Fidelity's data showed that among Millennials, 69 percent are invested exclusively in a target-date fund, due in part to being automatically enrolled in their 401(k) and defaulted into the option.

Additionally, 70 percent of Baby Boomers used a target-date fund within their 401(k), yet only 39 percent of Baby Boomers hold all of their savings exclusively in a target-date fund, which may expose them to greater market volatility risks (if they're over-invested in stock funds) or less growth over time (if they're over-invested in bond funds).

"As participants approach retirement and have greater certainty around their expected expenses and possibly additional sources of income, they may want greater flexibility in how their portfolio looks," Herman said, although it would be prudent to discuss their investment selections with a financial advisor, he noted.

Participants Select Fewer Funds

Vanguard found that despite the menu of investment choices, 62 percent of participants used only one fund. On average, participants used 2.4 options in 2019, fewer than the 3.3 options used, on average, in 2010.

One reason for this change is the growing number of single target-date fund investors. In 2019, 62 percent of participants held a single-fund option in their account and 88 percent of these participants were invested in a single target-date fund.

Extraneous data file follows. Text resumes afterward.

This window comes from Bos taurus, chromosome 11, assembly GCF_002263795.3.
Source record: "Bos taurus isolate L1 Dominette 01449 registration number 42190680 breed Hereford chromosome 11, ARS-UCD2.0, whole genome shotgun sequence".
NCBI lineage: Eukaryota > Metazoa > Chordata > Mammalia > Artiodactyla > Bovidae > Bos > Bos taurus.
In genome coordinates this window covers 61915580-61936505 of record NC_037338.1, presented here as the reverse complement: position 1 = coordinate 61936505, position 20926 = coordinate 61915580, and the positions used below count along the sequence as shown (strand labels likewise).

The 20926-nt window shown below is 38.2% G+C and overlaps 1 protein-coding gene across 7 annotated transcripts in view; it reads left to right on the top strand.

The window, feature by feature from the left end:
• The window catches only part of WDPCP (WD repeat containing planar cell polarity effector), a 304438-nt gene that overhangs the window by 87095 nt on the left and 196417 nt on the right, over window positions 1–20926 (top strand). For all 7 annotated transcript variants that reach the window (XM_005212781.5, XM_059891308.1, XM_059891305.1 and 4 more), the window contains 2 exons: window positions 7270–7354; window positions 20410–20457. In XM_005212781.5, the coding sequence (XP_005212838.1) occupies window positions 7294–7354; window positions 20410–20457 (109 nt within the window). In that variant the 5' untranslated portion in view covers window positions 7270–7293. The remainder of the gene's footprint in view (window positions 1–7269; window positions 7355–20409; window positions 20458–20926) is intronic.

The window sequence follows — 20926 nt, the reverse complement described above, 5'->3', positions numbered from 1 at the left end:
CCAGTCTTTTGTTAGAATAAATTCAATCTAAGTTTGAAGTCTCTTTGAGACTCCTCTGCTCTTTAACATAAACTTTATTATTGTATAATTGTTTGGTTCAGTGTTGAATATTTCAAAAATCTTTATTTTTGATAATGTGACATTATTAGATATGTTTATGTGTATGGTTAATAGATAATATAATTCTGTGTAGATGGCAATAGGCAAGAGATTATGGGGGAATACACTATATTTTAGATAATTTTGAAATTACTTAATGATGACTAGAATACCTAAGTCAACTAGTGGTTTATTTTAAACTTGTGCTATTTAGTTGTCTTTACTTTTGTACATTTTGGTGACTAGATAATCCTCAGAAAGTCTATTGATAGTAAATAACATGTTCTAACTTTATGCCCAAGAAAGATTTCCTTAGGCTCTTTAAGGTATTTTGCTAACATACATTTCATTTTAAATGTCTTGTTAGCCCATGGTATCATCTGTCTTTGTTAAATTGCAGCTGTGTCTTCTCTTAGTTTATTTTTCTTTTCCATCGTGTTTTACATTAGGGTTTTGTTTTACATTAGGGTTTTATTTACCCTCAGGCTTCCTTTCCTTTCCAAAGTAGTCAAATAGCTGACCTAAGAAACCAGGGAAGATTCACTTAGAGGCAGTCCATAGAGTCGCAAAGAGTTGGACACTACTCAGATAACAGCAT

Fidelity 2020 - graph2.jpg

Use of Brokerage Windows

Along with the increased availability of target-date funds in plan lineups, another reason 401(k) plans are offering fewer funds is greater use of self-directed brokerage windows, Herman said. Brokerage windows let participants select investments beyond those designated by the plan and are "a simpler way to give participants broader choice if they were seeking it, rather than adding more funds in your lineup," he explained. "As the number of investment options in a typical plan has come down over the past 10 years, we've seen the number of plans adopting self-directed brokerage going up," Herman said.

Among large plans with more than 50,000 participants that Fidelity administers, "close to 58 percent offer self-directed brokerage, whereas 10 years ago 35 percent did so," Herman noted.

Smaller plans are less likely to offer a brokerage option, however.

Index Funds and Tiers

Tiering is an effective way to present plan investment choices to participants, according to Vanguard's report. Typically, tiers are presented as possible all-in-one investment strategies, with separate tiers for:

  • Target-date funds.
  • Stock and bond index funds that reflect market benchmarks.